Sonic Foundry has long been a webcasting and teleconferencing thought leader, with an institutional understanding of the benefits of hybrid and blended events. For event planners it’s well worth your time to take a trip around their web site, which includes a number of uselful webcasts, whitepapers and case studies. A couple of great webcasts are available for free in their library: Try Strategic Planning for a Successful Hybrid Event which is presented by Victoria Fanning who is the Director of Hybrid and Online Meetings at EDUCAUSE. They’ve got a great slate of hybrid events–way ahead of the curve. If you’re interested in a user-driven webinar model (either as a participant or as a producer) try Hybrid Events: Choose Your Own Adventure. This is a deep dive, with 18 separate potential paths to follow. I see a lot of poorly produced webcasts out there–poorly lighted, bad sound, etc. To you people I recommend Lights, Camera, Action: Fool Proof Tips to Produce the Most Polished Webcasts on the Planet. This webcast includes Q&A with the respected Jan Ozer, contributing editor for Streaming Media and EventDV and blogger for AV Technology.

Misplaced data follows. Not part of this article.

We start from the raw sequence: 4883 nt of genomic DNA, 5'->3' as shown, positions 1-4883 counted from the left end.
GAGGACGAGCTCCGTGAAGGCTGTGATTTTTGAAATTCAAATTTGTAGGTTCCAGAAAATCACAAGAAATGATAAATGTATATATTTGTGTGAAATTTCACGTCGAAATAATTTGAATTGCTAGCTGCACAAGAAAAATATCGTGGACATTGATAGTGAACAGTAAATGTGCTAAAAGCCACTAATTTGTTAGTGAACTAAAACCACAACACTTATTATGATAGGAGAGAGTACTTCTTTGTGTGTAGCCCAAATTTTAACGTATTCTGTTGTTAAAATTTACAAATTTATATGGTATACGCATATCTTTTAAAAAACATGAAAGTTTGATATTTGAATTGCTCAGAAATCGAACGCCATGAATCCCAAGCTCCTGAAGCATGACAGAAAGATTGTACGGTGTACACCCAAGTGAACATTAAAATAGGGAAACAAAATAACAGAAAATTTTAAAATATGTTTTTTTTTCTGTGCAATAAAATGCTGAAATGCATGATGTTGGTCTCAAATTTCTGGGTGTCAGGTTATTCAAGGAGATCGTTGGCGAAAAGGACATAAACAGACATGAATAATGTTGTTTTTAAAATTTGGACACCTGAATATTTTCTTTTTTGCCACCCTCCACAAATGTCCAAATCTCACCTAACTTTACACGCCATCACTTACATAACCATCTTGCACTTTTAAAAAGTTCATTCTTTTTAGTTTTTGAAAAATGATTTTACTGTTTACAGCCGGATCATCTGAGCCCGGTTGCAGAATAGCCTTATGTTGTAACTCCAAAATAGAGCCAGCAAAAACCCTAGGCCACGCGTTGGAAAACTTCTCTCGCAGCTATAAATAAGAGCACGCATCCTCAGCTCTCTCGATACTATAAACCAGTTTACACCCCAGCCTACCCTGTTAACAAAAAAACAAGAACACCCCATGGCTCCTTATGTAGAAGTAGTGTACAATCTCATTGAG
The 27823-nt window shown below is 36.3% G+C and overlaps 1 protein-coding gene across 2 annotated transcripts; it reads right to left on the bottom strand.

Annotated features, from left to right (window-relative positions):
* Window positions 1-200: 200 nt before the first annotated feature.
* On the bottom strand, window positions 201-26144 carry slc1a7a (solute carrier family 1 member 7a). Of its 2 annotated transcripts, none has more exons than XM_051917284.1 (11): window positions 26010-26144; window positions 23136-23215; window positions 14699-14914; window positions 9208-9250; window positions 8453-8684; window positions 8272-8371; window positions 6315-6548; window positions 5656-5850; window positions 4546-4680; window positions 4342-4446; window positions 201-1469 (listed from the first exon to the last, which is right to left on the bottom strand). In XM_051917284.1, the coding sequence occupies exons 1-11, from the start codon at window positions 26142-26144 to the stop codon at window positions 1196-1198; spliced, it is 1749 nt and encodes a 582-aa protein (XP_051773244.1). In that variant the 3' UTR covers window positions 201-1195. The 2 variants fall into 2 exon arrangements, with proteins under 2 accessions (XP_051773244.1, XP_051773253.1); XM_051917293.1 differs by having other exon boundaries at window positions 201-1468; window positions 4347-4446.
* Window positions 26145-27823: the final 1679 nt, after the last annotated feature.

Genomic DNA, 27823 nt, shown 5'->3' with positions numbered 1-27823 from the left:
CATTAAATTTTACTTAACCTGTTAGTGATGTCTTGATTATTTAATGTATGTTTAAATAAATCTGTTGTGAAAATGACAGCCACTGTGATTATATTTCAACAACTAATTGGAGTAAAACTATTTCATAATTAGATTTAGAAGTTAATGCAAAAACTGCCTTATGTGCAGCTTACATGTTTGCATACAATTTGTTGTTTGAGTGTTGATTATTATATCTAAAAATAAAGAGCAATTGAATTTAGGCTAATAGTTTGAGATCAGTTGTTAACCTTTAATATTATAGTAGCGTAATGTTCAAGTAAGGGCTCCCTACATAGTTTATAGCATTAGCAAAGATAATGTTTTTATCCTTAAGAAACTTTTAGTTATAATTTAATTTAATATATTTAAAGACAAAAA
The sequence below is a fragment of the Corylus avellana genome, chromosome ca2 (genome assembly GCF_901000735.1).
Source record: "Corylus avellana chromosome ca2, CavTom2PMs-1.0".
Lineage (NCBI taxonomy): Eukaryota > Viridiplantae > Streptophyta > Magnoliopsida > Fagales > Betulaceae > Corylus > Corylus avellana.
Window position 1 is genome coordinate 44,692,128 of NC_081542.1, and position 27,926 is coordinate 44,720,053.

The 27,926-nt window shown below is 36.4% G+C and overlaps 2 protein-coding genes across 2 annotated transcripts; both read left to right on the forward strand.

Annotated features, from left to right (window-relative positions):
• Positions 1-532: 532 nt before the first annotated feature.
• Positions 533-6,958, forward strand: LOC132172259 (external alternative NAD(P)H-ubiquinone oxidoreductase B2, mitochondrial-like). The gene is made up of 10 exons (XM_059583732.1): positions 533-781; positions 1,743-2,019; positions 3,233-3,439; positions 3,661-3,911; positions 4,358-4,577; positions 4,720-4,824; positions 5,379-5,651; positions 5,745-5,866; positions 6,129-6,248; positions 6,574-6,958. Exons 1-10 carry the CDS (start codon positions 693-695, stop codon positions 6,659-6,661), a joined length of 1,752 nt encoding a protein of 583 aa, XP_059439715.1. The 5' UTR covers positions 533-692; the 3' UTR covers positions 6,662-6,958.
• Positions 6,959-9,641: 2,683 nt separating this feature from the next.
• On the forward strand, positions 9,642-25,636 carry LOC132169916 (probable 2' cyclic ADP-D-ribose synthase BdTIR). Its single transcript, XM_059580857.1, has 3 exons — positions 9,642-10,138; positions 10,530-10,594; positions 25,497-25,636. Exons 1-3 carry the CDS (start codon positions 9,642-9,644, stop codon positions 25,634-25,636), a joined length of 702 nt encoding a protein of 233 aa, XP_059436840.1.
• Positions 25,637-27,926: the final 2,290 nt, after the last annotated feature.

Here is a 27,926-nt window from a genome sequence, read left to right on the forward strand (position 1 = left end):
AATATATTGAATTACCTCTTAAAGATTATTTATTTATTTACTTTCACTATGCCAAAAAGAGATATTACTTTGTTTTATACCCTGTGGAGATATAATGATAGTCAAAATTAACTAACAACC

Few conference programmers can legitimately call themselves “curators.” Chris Anderson can. With a strong background in journalism, publishing and business, Anderson grew Future Publishing in the UK, sold it and moved on to the California tech boom in the 90′s, founding Imagine Media. I remember watching the Imagine empire grow in California during the dot-com boom. They always had great billboards along Highway 101 south of San Francisco. Imagine created Business 2.0 magazine, a seminal journal of the internet explosion, also the popular games website IGN, and over 100 other publications. In 1996, his success allowed him to create the private nonprofit Sapling Foundation, with the goal of tackling tough global issues by leveraging media, technology, entrepreneurship, and ideas. In 2001 got the conference bug, acquired TED and the rest is history. TED is what every business events should be: focused, passionate, and uncompromising about quality content. Plus, it’s mostly free to anyone with a browser. TED’s presenter guidelines, known as the TED commandments, will be useful to anyone recruiting speakers, especially if you’ve got talkers who are burned out or new to the game. There are a lot of ways to follow Chris: On twitter @tedchris, on the TED website, here’s a great interview with Chris on TED.com, here’s his Wikipedia page